Why Big Banks Should Fear a Candidate with No Chance of Winning

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For the largest U.S. banks, the best possible result from today’s New Hampshire primary would be an end to Jon Huntsman’s candidacy.

Let me be clear. I don’t believe that Huntsman has a real chance to win the Republican nomination, even if he surges to a strong finish tonight.

But each day that he stays in the race promises another news cycle for coverage of his campaign. In particular, it means more attention to Huntsman’s promise to break up the megabanks.

And over the long term, that has the potential to alter the political dynamics of an issue that has widely been seen as a left-wing cause.

In politics, as in the rest of life, we rely heavily on heuristics – simple techniques for finding answers to complex questions.

So during the financial-reform debate of 2009 and 2010, here is how a sensible voter – or, indeed, anyone who is not a financial policy wonk — might have thought about the idea of breaking up the largest banks.

1) Congressional Republicans are against the idea.

2) President Obama — who many in the GOP consider a dangerous socialist, but who portrays himself as a sensible moderate — also opposes the idea.

3) Vermont Sen. Bernard Sanders, a self-described socialist, is one of the idea’s most prominent supporters.

Q.E.D.: Breaking up the big banks is a radical left-wing goal.

Now by contrast, consider what a similar voter might know about Jon Huntsman.

He is the most moderate Republican candidate for president, but he is also pitching himself as a fiscal conservative. He comes across as a member of the establishment — a former Utah governor and a former U.S. ambassador to China. He supports conservative stalwart Rep. Paul Ryan’s plan to reform Medicare.

So when Huntsman sells a break-up of big banks, the idea instantly has more credibility with moderates and conservatives than it ever had before. And he’s tailored his pitch directly to conservative voters.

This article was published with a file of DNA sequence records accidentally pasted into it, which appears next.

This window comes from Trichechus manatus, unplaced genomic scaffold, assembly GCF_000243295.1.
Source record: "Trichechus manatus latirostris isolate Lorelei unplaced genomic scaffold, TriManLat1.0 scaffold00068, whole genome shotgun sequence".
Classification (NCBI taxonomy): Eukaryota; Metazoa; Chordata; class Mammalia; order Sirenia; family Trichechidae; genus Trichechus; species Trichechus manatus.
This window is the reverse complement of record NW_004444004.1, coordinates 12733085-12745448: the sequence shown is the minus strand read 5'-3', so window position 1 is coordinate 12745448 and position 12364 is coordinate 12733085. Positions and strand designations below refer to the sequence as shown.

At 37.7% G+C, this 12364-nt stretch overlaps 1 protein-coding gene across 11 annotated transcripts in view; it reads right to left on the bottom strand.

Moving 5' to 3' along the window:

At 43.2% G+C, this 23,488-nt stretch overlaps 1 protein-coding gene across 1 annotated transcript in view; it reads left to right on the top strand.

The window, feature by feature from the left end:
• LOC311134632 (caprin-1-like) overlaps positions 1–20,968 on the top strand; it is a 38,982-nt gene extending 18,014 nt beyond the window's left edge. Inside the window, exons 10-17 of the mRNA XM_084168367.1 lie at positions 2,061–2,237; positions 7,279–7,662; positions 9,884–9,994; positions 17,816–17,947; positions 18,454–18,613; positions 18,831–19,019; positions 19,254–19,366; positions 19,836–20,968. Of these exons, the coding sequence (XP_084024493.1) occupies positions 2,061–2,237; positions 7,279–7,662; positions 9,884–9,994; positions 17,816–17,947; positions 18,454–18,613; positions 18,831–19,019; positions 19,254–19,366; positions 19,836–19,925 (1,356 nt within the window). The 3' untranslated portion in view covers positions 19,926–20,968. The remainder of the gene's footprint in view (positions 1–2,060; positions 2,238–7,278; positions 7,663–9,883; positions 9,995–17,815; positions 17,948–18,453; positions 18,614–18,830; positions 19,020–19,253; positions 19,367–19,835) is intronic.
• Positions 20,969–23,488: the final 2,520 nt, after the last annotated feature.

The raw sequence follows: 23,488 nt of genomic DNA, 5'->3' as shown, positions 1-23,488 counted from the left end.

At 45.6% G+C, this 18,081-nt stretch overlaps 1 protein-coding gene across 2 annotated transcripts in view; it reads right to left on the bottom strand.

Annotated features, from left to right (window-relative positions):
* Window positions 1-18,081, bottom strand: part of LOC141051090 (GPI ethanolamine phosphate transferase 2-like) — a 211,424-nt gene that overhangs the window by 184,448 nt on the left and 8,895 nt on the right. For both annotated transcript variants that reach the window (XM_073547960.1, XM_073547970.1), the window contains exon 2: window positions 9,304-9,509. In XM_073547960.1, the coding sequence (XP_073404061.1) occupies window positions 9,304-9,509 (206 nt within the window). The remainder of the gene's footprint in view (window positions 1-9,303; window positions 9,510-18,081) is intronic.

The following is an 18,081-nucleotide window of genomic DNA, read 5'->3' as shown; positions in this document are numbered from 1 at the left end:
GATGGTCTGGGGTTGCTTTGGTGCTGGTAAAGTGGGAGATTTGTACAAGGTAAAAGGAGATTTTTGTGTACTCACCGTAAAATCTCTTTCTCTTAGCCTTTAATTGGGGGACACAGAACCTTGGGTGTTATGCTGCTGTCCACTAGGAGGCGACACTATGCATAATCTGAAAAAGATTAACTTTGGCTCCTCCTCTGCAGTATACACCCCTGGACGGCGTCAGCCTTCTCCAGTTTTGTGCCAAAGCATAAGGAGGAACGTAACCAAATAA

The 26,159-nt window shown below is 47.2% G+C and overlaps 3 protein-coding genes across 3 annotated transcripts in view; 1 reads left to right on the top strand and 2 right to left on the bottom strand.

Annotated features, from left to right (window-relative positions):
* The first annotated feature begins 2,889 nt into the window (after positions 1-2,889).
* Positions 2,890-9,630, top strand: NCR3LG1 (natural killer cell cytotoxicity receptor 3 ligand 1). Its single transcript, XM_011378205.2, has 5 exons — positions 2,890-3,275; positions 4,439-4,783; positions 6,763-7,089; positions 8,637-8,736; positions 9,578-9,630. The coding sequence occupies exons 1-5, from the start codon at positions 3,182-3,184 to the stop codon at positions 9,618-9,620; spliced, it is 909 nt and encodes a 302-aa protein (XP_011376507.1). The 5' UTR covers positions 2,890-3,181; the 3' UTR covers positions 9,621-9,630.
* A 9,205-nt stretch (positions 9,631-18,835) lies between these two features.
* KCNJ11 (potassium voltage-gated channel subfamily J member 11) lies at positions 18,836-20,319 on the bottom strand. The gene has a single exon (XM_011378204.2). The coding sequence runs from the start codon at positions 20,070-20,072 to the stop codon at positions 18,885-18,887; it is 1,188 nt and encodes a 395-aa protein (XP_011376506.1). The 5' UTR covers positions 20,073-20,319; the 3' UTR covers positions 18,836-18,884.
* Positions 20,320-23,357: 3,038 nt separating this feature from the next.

“As president, I will break up the big banks, end future taxpayer bailouts, and restore capitalist principles – competition and creative destruction – to our financial sector,” Huntsman wrote in an op-ed Saturday.

The op-ed appeared on

Huntsman also argues that the funding advantage that results from being considered too big to fail amounts to a taxpayer subsidy, which undermines free competition.

“This funding subsidy amount to at least 25 basis points and perhaps as much as 50 basis points, or between one-quarter and one-half of a percentage point. In today’s markets, this is a huge advantage,” Huntsman’s website reads.

“Eliminating subsidies would encourage the affected institutions to downsize by selling off certain operations or face having to pay the real costs of bailouts. Removing the taxpayer subsidies that create too-big-to-fail will also strengthen local and community banks which are unable to compete with the subsidized megabanks.”

Huntsman has put forward six specific ideas for making big banks smaller — capping bank assets as a percentage of GDP; capping leverage relative to GDP; imposing a fee on banks whose size exceeds a certain percentage of GDP; revising the system of deposit-insurance premiums to better reflect the risk in bank portfolios; strengthening capital requirements far beyond what is envisioned in the current Basel accord; and exploring reforms under consideration in the United Kingdom.

At this point, I hesitate to call this an actual plan. Huntsman has promised only that as president he would work with Congress to implement one or more of those six ideas.

But the details don’t really matter right now. What matters is that a Republican presidential candidate — a man who routinely gets described as sensible and centrist — is calling for a break-up of the big banks.

I recently asked Democratic Sen. Sherrod Brown of Ohio about his goals for 2012, and he told me that he is interested in revisiting legislation he proposed in 2010, with only Democratic co-sponsors, that would put size and leverage caps on financial institutions.

Brown is a populist progressive with a sometimes unruly mop of curly hair. He would probably serve his agenda better by keeping quiet for now, and leaving the floor to the Republican presidential candidate who looks a bit uncomfortable when he’s not wearing a tie.

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